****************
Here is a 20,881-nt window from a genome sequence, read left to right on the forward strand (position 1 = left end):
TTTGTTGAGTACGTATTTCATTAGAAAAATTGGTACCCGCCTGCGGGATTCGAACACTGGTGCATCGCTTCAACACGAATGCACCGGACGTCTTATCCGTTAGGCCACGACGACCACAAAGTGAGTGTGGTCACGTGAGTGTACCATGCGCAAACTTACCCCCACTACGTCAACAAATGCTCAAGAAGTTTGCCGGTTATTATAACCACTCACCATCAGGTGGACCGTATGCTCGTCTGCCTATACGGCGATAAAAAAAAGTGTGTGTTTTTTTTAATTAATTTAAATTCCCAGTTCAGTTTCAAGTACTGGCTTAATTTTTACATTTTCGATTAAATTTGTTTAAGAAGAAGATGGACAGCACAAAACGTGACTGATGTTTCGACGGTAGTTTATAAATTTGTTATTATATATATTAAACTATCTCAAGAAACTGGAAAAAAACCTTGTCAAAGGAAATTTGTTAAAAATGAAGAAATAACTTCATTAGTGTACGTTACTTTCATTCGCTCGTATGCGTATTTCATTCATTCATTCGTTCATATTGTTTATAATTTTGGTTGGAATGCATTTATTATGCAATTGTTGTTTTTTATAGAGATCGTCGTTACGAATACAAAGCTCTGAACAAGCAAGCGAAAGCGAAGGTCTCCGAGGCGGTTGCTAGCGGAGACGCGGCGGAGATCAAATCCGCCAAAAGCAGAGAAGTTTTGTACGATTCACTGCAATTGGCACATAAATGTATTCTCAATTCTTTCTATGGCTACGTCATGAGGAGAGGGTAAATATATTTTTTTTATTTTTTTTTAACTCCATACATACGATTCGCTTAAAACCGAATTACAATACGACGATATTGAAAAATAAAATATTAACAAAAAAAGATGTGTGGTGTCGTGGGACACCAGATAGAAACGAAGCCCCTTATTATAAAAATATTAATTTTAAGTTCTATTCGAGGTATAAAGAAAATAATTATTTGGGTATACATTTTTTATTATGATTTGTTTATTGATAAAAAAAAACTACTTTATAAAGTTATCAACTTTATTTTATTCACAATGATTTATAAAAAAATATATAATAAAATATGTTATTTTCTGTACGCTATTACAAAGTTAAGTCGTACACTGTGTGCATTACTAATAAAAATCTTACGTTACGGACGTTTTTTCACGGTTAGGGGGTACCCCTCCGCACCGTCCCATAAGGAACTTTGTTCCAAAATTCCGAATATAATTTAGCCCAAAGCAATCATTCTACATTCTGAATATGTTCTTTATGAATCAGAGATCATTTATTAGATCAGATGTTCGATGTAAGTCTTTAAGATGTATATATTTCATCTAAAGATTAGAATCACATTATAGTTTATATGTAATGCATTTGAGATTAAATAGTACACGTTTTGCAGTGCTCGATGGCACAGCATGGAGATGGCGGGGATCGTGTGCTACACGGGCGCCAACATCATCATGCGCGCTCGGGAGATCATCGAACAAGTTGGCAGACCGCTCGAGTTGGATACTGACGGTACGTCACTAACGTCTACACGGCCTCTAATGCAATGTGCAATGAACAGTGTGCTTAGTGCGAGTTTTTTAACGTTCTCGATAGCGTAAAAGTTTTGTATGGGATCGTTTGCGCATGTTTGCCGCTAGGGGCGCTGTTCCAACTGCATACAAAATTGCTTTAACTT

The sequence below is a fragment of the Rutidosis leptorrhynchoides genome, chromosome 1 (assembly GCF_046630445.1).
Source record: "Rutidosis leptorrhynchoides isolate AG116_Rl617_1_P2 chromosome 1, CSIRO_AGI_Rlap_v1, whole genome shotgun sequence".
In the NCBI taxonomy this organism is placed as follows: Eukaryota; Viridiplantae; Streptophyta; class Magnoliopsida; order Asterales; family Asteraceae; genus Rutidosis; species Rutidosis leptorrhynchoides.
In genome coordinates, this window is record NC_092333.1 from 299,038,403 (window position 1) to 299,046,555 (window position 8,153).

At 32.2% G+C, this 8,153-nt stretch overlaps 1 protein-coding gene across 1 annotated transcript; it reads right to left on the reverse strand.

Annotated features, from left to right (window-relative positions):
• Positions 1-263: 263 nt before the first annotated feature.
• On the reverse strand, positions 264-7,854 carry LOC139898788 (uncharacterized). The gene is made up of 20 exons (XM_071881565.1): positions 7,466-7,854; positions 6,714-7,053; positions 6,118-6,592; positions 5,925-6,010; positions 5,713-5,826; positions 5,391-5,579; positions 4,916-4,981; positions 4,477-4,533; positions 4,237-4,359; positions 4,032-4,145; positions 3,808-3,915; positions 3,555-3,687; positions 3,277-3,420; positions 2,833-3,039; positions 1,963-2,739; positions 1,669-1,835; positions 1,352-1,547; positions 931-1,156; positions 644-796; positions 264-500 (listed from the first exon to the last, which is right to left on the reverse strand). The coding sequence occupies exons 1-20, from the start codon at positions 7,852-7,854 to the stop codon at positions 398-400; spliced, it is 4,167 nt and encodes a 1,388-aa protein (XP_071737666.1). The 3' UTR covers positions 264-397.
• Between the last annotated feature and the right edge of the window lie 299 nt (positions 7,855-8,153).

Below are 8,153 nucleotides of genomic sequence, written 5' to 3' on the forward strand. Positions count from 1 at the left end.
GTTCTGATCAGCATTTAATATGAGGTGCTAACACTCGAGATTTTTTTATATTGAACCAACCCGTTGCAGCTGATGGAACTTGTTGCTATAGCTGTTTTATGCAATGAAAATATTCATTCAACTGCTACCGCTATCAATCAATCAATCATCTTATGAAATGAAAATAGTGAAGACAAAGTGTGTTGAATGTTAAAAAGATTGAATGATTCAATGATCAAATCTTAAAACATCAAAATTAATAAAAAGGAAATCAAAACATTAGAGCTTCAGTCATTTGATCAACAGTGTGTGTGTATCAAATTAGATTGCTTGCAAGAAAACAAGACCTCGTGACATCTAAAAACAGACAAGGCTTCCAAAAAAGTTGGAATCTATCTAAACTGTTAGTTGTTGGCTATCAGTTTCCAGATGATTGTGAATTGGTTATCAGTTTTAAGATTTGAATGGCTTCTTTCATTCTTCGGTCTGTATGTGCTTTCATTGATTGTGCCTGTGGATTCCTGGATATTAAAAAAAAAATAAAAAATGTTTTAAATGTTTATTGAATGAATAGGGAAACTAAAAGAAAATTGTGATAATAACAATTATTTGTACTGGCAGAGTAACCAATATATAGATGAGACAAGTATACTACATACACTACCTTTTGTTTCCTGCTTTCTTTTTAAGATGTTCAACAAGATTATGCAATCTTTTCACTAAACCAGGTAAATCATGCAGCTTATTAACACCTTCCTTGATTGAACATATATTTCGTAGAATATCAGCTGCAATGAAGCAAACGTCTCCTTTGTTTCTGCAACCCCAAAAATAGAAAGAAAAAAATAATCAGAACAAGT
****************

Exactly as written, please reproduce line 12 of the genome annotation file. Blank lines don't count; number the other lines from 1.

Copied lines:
Below are 8,153 nucleotides of genomic sequence, written 5' to 3' on the forward strand. Positions count from 1 at the left end.